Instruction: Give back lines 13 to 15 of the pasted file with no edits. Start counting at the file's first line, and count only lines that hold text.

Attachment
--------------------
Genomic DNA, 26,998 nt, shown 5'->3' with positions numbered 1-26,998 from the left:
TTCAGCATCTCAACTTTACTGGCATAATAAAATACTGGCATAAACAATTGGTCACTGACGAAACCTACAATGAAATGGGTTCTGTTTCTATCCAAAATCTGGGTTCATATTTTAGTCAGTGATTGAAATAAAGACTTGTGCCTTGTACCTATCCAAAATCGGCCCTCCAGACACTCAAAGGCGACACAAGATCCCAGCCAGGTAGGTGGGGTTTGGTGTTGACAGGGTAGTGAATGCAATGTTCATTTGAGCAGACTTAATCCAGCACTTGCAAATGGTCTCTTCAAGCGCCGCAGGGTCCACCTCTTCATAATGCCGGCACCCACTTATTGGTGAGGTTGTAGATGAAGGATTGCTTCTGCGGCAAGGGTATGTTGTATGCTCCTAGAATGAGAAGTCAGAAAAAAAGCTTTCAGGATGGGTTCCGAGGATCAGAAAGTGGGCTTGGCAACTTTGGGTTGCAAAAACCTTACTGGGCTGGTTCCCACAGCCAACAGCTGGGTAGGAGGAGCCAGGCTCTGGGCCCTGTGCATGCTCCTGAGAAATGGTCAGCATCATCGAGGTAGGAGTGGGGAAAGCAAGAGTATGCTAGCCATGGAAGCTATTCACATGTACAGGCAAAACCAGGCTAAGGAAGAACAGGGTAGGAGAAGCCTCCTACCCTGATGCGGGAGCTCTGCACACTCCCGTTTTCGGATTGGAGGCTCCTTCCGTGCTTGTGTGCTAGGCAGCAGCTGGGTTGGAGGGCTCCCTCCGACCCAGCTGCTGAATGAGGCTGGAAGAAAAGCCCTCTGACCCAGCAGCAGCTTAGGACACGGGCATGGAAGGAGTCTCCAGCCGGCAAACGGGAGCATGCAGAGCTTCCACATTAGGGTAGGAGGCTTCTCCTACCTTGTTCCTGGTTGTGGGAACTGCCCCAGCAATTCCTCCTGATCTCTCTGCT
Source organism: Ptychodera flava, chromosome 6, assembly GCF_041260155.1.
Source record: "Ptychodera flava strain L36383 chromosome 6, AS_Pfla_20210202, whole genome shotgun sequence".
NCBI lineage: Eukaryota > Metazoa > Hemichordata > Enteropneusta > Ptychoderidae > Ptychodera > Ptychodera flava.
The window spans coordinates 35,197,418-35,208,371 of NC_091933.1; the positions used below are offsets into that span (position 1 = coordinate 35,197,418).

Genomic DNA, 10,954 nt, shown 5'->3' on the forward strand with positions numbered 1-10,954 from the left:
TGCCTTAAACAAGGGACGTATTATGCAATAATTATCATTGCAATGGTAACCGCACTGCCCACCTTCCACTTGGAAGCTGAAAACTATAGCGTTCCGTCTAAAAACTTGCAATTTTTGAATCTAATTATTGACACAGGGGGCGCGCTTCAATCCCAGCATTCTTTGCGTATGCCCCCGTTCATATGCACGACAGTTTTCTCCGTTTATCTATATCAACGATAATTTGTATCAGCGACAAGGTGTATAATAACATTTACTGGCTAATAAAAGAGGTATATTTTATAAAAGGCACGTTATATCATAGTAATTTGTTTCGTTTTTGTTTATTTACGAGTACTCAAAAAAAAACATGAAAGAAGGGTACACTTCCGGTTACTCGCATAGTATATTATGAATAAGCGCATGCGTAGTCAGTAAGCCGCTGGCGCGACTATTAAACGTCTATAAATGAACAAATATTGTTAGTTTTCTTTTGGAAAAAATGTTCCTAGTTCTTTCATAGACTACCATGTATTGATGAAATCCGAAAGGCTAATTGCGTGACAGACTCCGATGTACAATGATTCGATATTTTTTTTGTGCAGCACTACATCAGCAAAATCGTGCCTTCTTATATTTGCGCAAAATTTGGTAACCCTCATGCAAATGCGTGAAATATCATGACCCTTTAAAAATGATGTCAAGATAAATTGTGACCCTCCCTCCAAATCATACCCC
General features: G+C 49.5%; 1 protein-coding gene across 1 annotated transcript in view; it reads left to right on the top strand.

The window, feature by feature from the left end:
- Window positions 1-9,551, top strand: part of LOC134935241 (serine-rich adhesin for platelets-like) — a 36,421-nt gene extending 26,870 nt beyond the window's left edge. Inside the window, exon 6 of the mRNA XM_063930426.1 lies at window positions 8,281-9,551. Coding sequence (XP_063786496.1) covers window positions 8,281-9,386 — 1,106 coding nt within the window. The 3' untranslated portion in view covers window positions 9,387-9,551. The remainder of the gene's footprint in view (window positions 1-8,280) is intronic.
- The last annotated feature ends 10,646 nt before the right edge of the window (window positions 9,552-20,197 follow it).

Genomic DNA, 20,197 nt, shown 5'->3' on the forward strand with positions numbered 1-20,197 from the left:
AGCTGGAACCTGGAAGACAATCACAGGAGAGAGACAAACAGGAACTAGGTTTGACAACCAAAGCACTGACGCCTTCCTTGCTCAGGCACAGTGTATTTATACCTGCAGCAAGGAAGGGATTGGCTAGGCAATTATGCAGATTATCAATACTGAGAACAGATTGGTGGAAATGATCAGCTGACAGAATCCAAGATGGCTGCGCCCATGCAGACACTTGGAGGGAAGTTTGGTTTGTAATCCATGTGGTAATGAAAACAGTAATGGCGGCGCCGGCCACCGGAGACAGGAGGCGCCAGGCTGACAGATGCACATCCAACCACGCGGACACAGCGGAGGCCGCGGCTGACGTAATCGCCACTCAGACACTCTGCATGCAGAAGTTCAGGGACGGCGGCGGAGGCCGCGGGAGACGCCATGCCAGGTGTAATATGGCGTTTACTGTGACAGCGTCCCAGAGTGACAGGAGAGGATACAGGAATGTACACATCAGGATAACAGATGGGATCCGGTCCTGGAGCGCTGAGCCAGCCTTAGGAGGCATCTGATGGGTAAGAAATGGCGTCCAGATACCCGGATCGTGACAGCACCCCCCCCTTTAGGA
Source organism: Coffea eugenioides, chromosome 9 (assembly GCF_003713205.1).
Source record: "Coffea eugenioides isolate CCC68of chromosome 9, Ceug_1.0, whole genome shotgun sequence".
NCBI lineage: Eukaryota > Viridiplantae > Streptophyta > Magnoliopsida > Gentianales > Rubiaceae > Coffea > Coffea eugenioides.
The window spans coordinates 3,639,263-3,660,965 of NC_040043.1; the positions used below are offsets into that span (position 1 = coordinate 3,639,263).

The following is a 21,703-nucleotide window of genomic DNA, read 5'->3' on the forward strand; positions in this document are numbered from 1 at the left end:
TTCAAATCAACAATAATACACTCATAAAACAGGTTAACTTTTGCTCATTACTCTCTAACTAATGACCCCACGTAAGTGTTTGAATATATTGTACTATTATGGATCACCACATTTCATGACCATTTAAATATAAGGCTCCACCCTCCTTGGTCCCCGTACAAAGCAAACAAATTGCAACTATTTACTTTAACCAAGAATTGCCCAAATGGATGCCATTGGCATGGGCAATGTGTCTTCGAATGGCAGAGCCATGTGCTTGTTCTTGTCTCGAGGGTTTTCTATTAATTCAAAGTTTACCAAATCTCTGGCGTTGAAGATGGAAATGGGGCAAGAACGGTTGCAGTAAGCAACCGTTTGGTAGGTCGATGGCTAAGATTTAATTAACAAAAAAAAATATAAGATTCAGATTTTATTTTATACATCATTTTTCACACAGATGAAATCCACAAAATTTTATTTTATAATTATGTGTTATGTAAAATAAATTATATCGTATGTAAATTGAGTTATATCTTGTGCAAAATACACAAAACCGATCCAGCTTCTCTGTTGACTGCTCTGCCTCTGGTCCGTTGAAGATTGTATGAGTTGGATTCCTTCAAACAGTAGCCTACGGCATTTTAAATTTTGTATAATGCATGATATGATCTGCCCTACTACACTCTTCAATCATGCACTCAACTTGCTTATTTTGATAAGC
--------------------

Genomic DNA, 20,197 nt, shown 5'->3' on the forward strand with positions numbered 1-20,197 from the left:
AGCTGGAACCTGGAAGACAATCACAGGAGAGAGACAAACAGGAACTAGGTTTGACAACCAAAGCACTGACGCCTTCCTTGCTCAGGCACAGTGTATTTATACCTGCAGCAAGGAAGGGATTGGCTAGGCAATTATGCAGATTATCAATACTGAGAACAGATTGGTGGAAATGATCAGCTGACAGAATCCAAGATGGCTGCGCCCATGCAGACACTTGGAGGGAAGTTTGGTTTGTAATCCATGTGGTAATGAAAACAGTAATGGCGGCGCCGGCCACCGGAGACAGGAGGCGCCAGGCTGACAGATGCACATCCAACCACGCGGACACAGCGGAGGCCGCGGCTGACGTAATCGCCACTCAGACACTCTGCATGCAGAAGTTCAGGGACGGCGGCGGAGGCCGCGGGAGACGCCATGCCAGGTGTAATATGGCGTTTACTGTGACAGCGTCCCAGAGTGACAGGAGAGGATACAGGAATGTACACATCAGGATAACAGATGGGATCCGGTCCTGGAGCGCTGAGCCAGCCTTAGGAGGCATCTGATGGGTAAGAAATGGCGTCCAGATACCCGGATCGTGACAGCACCCCCCCCTTTAGGA
Source organism: Coffea eugenioides, chromosome 9 (assembly GCF_003713205.1).